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McLean County, Illinois
History and Genealogy



JAMES QUITMAN BISHOP, a former resident of section 10, Empire Township, was born in a log cabin on the farm which he now owns and occupies, Nov. 24, 1848. His father, James Bishop, one of the pioneers of McLean County, was born in Fauquier County, Va., April 3, 1806.

The Bishops from whom he descended came to the colonies from England with William Penn and belonged to the Society of Friends. In the fall of 1809 they removed to the Territory of Ohio and located within the bounds of what is now Clarke County [ed., Clark County, Ohio]. There James Bishop received his early education and remained with his parents until some years after he had attained his majority.

In the spring of 1831 he set his face for the farther West, coming as far as La Fayette, Ind., and thence to Ft. Clark, now Peoria, also to Pekin, whence he went down the Mississippi Bottoms, where he purchased cattle and returned to Ohio. He then returned to the West, but visited Ohio every year until he was married.

This interesting event occurred on the 9th of March, 1837, the lady of his choice being Miss Margaret Cannaday. They became the parents of five children, as follows: Caroline, born June 26, 1838, became the wife of Thomas Campbell, of Old Town; John Allen was born May 3, 1840, and lives half a mile west of his father's old homestead; Emily was born Aug. 30, 1843, and became the wife of William Evans, now deceased; Rachel was born May 23, 1846, and married Nathaniel Beckman; they live on a farm in West Township; James Quitman was born Nov. 24, 1848, the day when Gen. Scott captured the city of Mexico and made Gen. Quitman [ed., Brig. Gen. John A. Quitman] the Governor thereof.

The experiences of James Bishop during the first years of his residence in the Prairie State, were very interesting, oftentimes pathetic and frequently ridiculous. The pleasures of the early pioneers were of the simplest kind, but it is probable that they reaped fully as much enjoyment and amusement as do the people of today with their more costly recreations. The settlers had their wolf hunts, their bear hunts, Indian hunts and prairie fires, and these served to beguile many days and hours that perhaps otherwise would have been unbearably tedious.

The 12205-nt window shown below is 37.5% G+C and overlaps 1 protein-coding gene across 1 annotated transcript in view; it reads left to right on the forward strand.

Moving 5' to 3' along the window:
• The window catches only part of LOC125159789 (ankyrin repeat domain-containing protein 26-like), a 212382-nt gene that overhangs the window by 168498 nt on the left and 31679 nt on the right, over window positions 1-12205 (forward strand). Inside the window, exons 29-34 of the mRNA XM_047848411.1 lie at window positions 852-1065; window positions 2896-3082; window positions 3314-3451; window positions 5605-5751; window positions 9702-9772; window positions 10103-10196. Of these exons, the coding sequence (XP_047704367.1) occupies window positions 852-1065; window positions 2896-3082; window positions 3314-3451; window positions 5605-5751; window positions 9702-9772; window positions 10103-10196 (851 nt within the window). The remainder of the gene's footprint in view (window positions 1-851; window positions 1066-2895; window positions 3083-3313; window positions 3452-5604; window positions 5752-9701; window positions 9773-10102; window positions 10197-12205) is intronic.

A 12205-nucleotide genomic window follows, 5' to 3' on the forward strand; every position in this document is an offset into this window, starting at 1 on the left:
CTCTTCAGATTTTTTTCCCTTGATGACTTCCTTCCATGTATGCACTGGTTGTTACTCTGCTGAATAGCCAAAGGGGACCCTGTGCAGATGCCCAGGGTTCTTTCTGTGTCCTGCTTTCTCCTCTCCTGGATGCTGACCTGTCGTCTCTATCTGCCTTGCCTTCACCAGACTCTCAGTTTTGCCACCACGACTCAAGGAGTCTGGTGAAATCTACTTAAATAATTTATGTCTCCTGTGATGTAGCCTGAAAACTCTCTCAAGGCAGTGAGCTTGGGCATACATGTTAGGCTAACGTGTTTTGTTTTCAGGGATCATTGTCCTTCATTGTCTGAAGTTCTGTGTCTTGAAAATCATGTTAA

Our subject was reared amid these stirring scenes, and thus became instilled with those sturdy and self-reliant qualities for which the earlier settlers of the great West were so eminently distinguished, and which was necessary to aid them in overcoming the difficulties which beset their path. James Bishop accumulated a fortune by farming and buying and selling cattle, and was at one time said to be the wealthiest man in Empire Township.

James Q. Bishop was reared on his father's farm and attended the district school, receiving a fair education. He remained under the home roof until his marriage, and then purchased land in West Township, where he located and lived until 1877. Then, after his father's death, which occurred in 1877, he returned to the old homestead upon which he has since resided. It includes now about 700 acres of land, and upon it is a fine set of farm buildings, all kept in good repair. The farm is well stocked with high grade cattle, horses and hogs, and the farm implements and machinery are of the most valuable and efficient character. The Bishop farm is familiarly known throughout McLean County, and forms one of the most attractive homesteads within its limits.

The subject of this history was married, Feb. 16, 1873, to Miss Martha J. Powell, of Pennsylvania. The young wife died within less than a year of her marriage.

For his second wife Mr. Bishop married Miss Margaret V. Powell, the sister of his first wife, Nov. 11, 1875. This lady was also born in Pennsylvania, and by her marriage with our subject became the mother of four children Minor, Clinton M., James Q. and Margaret E. Our subject and his family in their home life enjoy all the comforts and luxuries which wealth affords. Mr. Bishop manages the pasture land of his farm, and looks after the stock, while the balance is leased to tenants.

[SOURCE: Portrait and biographical album of McLean County, Ill. : containing full page portraits and biographical sketches of prominent and representative citizens of the county, together with portraits and biographies of all the governors of Illinois, and of the presidents of the United States. (Chicago: Chapman Brothers, 1887). Transcribed and annotated by Judy Rosella Edwards.]


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